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In the world of children's literature, many are called, but few are chosen.
Creating a work of fiction for young readers can present even more challenges than writing an adult novel: a restricted vocabulary, an inexperienced audience and no leaning on that old commercial fiction standby, sex.
Bookstores groan with the failed efforts of big-name writers and celebrities who have tried to follow the path to juvenile hearts blazed by J.K. Rowling.
Enter Carl Hiaasen, the rare writer who can write entertainingly for both the PG crowd with his middle school hit, Hoot, and now Flush, as well as for older readers who enjoy their fiction rated R for raunchy. (Hiaasen's adult best sellers include such dark comedies as Tourist Season, Skinny Dip and Striptease.)
When writing for adults, Hiaasen ladles in plenty of sexual kinkiness, political scandal, financial corruption and a palpable fury at the destruction of the environment.
For young readers, Hiaasen deletes the first ingredient but includes all the rest.
This is the reason more than 1million copies of Hoot are in print and why Flush probably and deservedly will float to the top of the juvenile best-seller lists.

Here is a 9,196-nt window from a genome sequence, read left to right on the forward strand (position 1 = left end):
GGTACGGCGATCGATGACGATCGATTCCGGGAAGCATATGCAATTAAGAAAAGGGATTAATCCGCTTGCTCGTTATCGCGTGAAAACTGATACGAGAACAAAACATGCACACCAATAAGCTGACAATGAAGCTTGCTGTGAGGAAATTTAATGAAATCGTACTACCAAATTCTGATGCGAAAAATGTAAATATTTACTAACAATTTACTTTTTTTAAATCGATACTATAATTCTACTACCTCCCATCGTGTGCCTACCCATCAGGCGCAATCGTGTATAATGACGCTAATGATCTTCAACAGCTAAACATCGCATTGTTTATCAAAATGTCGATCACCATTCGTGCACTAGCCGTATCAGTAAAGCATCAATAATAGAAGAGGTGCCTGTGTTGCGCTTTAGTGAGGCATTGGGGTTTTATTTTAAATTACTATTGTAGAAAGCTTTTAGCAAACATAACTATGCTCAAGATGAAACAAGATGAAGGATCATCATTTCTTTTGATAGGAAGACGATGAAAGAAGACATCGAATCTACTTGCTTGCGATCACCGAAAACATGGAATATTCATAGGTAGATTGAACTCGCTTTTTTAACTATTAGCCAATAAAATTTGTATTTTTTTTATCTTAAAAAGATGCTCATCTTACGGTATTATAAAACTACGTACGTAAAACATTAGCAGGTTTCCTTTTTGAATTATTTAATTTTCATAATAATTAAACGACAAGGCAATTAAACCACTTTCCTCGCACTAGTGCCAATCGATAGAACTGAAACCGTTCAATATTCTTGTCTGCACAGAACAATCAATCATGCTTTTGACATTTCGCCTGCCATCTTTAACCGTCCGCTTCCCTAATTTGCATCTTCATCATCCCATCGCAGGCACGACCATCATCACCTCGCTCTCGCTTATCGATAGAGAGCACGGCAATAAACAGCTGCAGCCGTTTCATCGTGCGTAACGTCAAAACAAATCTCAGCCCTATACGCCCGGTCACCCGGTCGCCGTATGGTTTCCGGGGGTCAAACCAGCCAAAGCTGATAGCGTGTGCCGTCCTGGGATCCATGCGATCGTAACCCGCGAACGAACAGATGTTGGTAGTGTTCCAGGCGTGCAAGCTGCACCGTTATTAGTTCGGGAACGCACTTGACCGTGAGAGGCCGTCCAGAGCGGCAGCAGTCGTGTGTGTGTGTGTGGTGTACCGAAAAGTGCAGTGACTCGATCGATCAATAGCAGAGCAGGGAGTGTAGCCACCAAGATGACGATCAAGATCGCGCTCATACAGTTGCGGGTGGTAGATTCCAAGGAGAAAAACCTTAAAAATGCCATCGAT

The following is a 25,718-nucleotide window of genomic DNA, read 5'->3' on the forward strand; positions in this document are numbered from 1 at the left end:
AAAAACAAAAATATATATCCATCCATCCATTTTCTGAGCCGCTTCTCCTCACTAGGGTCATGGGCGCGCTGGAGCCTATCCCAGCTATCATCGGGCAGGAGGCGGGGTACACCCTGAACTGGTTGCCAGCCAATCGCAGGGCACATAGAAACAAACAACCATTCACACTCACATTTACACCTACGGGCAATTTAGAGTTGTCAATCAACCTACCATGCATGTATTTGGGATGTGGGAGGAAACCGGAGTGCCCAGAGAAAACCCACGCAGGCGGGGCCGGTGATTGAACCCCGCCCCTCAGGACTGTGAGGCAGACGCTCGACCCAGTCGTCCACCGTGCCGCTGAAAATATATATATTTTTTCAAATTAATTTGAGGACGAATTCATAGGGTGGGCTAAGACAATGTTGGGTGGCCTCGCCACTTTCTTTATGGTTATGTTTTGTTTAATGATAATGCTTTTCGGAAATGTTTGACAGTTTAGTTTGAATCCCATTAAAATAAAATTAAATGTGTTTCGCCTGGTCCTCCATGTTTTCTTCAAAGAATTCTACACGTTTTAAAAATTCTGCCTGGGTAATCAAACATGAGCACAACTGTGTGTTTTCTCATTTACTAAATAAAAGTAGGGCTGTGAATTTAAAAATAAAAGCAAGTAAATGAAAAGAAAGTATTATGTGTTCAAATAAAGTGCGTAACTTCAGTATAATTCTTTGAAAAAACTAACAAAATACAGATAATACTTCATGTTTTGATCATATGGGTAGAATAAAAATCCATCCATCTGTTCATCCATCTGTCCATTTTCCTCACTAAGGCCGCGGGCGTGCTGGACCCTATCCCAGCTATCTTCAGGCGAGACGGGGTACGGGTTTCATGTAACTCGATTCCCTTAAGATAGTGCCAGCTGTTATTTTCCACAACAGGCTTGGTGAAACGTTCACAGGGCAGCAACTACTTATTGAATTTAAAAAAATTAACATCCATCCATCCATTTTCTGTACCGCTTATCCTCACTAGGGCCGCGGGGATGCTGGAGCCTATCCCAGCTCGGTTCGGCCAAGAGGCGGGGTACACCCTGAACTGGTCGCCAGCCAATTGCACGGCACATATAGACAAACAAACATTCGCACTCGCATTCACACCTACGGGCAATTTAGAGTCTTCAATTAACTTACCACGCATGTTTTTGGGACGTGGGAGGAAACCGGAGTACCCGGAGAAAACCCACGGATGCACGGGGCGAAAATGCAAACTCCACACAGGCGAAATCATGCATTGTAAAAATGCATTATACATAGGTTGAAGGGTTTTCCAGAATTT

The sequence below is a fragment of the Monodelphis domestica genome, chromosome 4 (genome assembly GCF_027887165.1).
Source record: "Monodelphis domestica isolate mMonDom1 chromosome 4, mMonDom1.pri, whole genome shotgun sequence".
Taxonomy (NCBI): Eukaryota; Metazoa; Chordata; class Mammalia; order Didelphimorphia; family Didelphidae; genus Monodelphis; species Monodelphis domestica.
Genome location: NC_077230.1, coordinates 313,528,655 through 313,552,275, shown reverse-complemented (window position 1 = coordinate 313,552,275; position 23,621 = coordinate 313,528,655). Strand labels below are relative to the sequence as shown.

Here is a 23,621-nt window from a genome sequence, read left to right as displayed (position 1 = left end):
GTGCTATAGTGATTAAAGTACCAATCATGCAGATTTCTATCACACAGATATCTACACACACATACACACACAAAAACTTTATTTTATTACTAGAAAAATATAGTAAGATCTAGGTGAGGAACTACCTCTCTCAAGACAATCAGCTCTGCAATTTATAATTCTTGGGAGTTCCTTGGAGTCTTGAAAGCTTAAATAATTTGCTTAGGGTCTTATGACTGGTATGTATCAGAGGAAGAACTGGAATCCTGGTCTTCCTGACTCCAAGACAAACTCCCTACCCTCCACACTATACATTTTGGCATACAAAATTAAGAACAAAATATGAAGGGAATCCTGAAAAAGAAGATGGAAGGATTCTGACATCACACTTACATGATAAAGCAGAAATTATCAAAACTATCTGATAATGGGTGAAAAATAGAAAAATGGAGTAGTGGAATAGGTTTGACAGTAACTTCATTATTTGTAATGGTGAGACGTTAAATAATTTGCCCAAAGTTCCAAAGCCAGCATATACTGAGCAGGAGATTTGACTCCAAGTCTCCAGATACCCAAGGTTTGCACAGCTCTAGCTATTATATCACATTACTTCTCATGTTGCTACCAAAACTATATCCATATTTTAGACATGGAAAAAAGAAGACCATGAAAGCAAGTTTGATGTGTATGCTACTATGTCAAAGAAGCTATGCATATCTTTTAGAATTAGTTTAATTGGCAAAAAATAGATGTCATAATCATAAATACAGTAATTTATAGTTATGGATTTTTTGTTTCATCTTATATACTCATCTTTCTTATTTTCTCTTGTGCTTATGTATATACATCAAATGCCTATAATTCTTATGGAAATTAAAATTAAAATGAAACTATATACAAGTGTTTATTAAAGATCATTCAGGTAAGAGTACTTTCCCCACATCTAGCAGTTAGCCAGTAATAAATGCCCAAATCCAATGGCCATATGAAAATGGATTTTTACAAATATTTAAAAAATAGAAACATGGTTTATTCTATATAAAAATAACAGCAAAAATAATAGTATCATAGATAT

In other words, Hiaasen isn't writing down to young readers; nor is he dishing out moral lectures. Instead, he presents his usual excellent fare: clever, well-paced plots, wildly weird characters you would find only in Florida and a passionate loathing for people who stink up the water and land.
In Flush, Hiaasen returns to his beloved Florida Keys. A young boy named Noah and his little sister, Abbey, live with their sensible mother and their idealistic, impassioned father.
The book opens with Noah visiting his father, who is in jail for sinking a floating gambling casino.
Dad sunk the boat because the vile owner is emptying the casino toilets into the ocean, which, of course, endangers both sea life and beach-goers.
How Noah and Abbey thwart the casino owner and stop the outrage provides the plot.
Among the outstanding elements of the book: Flush makes clear that living with an eco-radical husband is not easy for his wife, but Hiaasen does not demonize her caution.
The relationship between the siblings is both affectionate and realistic.
And the adults in the book are presented as real human beings, complete with a character nicknamed Lice and a lady with a barbed-wire tattoo on her arm.
Most of all, Hiaasen is able to portray the world as flawed, weird, yet sometimes wonderful.
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